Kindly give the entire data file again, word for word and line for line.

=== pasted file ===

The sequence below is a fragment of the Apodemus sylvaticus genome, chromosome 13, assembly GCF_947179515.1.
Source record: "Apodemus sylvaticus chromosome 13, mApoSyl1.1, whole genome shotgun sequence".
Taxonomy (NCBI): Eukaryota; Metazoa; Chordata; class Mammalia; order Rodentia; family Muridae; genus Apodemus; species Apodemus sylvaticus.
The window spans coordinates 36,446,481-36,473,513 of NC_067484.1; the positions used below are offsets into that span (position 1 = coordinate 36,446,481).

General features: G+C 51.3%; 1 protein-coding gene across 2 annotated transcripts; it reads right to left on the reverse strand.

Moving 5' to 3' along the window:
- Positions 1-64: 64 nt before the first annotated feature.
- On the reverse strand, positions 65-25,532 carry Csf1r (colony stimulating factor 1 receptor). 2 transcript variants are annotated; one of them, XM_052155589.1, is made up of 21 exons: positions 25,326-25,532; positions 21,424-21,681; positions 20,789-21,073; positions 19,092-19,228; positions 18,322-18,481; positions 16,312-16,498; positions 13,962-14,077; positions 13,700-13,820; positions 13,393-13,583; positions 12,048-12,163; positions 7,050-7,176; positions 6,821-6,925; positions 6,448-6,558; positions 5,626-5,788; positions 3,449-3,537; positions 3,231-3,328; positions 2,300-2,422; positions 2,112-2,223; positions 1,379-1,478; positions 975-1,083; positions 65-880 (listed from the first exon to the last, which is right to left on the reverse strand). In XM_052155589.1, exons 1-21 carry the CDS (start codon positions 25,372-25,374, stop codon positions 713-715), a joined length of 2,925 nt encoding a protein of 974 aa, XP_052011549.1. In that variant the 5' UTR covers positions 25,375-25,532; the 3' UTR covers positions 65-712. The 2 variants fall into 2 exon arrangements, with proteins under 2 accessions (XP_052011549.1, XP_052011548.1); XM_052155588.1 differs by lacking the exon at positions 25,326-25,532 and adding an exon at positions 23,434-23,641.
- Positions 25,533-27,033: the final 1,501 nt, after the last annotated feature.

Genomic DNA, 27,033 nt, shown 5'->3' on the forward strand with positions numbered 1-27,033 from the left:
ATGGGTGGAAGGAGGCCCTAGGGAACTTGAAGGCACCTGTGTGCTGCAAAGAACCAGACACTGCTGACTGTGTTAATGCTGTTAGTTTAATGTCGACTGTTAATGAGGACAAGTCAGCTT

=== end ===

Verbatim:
The sequence below is a fragment of the Apodemus sylvaticus genome, chromosome 13, assembly GCF_947179515.1.
Source record: "Apodemus sylvaticus chromosome 13, mApoSyl1.1, whole genome shotgun sequence".
Taxonomy (NCBI): Eukaryota; Metazoa; Chordata; class Mammalia; order Rodentia; family Muridae; genus Apodemus; species Apodemus sylvaticus.
The window spans coordinates 36,446,481-36,473,513 of NC_067484.1; the positions used below are offsets into that span (position 1 = coordinate 36,446,481).

General features: G+C 51.3%; 1 protein-coding gene across 2 annotated transcripts; it reads right to left on the reverse strand.

Moving 5' to 3' along the window:
- Positions 1-64: 64 nt before the first annotated feature.
- On the reverse strand, positions 65-25,532 carry Csf1r (colony stimulating factor 1 receptor). 2 transcript variants are annotated; one of them, XM_052155589.1, is made up of 21 exons: positions 25,326-25,532; positions 21,424-21,681; positions 20,789-21,073; positions 19,092-19,228; positions 18,322-18,481; positions 16,312-16,498; positions 13,962-14,077; positions 13,700-13,820; positions 13,393-13,583; positions 12,048-12,163; positions 7,050-7,176; positions 6,821-6,925; positions 6,448-6,558; positions 5,626-5,788; positions 3,449-3,537; positions 3,231-3,328; positions 2,300-2,422; positions 2,112-2,223; positions 1,379-1,478; positions 975-1,083; positions 65-880 (listed from the first exon to the last, which is right to left on the reverse strand). In XM_052155589.1, exons 1-21 carry the CDS (start codon positions 25,372-25,374, stop codon positions 713-715), a joined length of 2,925 nt encoding a protein of 974 aa, XP_052011549.1. In that variant the 5' UTR covers positions 25,375-25,532; the 3' UTR covers positions 65-712. The 2 variants fall into 2 exon arrangements, with proteins under 2 accessions (XP_052011549.1, XP_052011548.1); XM_052155588.1 differs by lacking the exon at positions 25,326-25,532 and adding an exon at positions 23,434-23,641.
- Positions 25,533-27,033: the final 1,501 nt, after the last annotated feature.

Genomic DNA, 27,033 nt, shown 5'->3' on the forward strand with positions numbered 1-27,033 from the left:
ATGGGTGGAAGGAGGCCCTAGGGAACTTGAAGGCACCTGTGTGCTGCAAAGAACCAGACACTGCTGACTGTGTTAATGCTGTTAGTTTAATGTCGACTGTTAATGAGGACAAGTCAGCTT